While termites often move around undetected, some signs can alert you of an infestation.
Termite frass may be your only notice of a problem, and you should know everything about termite droppings to keep these pests at bay!
What is Termite Frass?
For termites, frass is simply their feces. Termite frass is composed of the digested wood they regularly consume.
Depending on the wood the termites infest, the droppings may be a light tan color or a darker brown. The tiny oval pellets are a millimeter long and typically accumulate in large piles near infestation sites.
Lighter-colored droppings often resemble wood shavings, so it’s easy to mistake this feces for the sawdust often left behind by a carpenter ant or bee infestation.
What Termites Produce Termite Frass?
All termites discharge frass, but you may only see it from a few species! If you notice droppings in your home, it indicates what type of termite infestation you have.
One of the most common termite species that invade homes in the United States is subterranean termites.
While subterranean termites don’t live inside your home, they are one of the most destructive species! Subterranean termites create small mud tubes on the exterior of houses that directly connect to the openings of their nests.
Instead of discarding their frass, subterranean termites utilize their feces to line the inside of their colony and the dirt tubing that grants them access to homes.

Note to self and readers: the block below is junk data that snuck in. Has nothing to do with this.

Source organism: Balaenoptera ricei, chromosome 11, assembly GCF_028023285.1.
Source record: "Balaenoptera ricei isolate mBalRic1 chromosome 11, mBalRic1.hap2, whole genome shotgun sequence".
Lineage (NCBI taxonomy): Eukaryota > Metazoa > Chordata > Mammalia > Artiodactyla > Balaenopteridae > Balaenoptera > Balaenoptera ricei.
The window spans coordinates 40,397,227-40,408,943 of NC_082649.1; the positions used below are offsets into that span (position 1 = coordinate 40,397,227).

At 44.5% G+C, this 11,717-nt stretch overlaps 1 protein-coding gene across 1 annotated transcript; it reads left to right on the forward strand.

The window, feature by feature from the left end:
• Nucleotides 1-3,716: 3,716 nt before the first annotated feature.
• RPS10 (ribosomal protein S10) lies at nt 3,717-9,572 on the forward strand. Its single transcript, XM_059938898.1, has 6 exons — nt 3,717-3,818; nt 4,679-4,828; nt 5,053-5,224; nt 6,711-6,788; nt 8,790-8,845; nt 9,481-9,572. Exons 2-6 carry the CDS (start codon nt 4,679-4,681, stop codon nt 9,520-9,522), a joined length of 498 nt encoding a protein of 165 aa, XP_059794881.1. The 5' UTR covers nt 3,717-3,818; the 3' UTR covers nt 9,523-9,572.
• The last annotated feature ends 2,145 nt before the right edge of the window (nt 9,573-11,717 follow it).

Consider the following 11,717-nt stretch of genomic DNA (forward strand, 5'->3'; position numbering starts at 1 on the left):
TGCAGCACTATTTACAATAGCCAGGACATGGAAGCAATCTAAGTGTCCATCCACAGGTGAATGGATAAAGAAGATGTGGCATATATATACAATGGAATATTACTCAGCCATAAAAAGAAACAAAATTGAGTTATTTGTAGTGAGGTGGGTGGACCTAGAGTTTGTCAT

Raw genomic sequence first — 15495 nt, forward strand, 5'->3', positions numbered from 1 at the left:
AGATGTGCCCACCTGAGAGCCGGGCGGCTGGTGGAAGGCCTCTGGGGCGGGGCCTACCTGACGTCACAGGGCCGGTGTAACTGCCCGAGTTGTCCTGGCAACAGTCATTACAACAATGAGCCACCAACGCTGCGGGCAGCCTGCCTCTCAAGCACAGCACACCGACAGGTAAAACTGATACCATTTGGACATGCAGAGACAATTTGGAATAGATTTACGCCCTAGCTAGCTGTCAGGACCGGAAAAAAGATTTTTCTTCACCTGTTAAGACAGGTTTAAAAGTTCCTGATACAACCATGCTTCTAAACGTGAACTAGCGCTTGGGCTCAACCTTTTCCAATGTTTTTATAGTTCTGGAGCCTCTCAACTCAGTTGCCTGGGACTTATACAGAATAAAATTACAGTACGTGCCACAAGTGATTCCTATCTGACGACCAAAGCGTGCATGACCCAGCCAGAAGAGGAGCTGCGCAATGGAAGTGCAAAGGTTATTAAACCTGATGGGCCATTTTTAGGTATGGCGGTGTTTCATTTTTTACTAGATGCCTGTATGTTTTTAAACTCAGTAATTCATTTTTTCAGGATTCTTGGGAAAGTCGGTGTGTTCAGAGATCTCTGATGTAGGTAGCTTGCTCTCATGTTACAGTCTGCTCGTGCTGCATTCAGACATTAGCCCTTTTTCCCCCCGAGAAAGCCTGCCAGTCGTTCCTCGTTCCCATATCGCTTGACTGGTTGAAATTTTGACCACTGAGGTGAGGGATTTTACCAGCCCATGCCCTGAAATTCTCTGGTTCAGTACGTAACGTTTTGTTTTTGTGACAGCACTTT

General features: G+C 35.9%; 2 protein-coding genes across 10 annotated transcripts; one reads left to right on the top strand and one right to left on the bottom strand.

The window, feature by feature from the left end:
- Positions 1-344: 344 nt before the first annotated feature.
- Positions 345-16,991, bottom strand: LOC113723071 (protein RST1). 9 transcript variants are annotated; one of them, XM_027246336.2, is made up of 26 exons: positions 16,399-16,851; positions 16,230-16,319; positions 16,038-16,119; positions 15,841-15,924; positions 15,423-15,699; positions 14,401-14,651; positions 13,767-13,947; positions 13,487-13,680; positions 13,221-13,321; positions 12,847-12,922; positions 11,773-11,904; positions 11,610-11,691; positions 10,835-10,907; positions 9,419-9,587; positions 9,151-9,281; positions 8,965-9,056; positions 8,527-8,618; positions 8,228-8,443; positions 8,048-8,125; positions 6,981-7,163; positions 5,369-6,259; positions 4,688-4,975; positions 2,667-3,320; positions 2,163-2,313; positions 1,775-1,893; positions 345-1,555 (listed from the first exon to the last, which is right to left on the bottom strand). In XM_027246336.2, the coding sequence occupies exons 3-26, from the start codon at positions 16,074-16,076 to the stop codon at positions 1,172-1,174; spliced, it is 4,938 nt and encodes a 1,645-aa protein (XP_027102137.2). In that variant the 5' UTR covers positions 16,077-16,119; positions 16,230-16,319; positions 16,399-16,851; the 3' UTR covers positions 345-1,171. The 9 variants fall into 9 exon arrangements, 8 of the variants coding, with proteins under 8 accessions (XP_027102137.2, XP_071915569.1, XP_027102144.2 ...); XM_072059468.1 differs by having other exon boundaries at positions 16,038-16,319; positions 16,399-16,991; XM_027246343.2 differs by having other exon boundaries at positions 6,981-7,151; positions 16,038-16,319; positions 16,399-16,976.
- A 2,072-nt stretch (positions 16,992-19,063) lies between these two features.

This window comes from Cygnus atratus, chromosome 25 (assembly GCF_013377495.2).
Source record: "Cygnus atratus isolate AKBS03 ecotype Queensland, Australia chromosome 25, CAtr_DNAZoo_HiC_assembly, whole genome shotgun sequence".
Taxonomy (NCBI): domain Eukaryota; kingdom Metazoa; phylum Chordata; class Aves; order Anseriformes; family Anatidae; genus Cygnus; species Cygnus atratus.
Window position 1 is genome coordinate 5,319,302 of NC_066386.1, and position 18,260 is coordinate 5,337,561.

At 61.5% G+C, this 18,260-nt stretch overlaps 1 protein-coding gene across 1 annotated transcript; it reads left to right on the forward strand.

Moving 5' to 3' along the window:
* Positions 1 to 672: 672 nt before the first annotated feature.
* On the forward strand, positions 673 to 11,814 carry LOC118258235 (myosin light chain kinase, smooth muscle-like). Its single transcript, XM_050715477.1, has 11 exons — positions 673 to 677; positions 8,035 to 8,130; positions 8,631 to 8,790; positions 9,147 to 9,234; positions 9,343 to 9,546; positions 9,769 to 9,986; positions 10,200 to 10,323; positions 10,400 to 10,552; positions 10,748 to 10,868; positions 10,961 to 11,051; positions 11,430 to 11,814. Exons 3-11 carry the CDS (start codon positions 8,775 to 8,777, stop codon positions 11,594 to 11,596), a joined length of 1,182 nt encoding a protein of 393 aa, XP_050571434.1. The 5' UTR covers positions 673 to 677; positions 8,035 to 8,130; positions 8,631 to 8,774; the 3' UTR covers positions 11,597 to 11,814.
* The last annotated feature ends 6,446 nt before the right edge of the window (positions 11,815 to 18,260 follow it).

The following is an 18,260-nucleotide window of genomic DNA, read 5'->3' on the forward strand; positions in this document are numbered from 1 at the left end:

Dampwood termites use their droppings similarly. Rather than deposit their droppings inside your home, these pests patch the inside of their nests with frass. Because dampwood termites require rotting or frequently moist wood, it’s unlikely you’ll have a dampwood termite infestation or experience significant damage.
Drywood termites are the typical culprits whenever you find frass deposits on your floor. Unlike subterranean termites, drywood termites live within the food they burrow through, creating complex colonies inside your home!
These pests receive all of their necessary nutrients from the wooden structures on your property, so they never need to exit their cavities for water or food. To make space for their growing population, drywood termites will often cut holes in the wood and kick out the discarded termite frass, according to Mississippi State University.
Will Frass Show me the Source of the Termites?
Typically, if you find frass, termites won’t be far behind. Drywood termites aren’t as destructive as subterranean termites, so they can’t cause as much damage in a short period. Whenever you see frass, termites should be close to the wood.
However, don’t get too comfortable if you can’t spot any termites around areas littered with frass. The termites may have deposited their droppings as they moved inside your walls and ceiling, relocating to another room with intact wood.
Termite droppings are an excellent indication of an active infestation, but you should always contact a pest control company like proof. pest control to find the true location of these pests and avoid further home damage.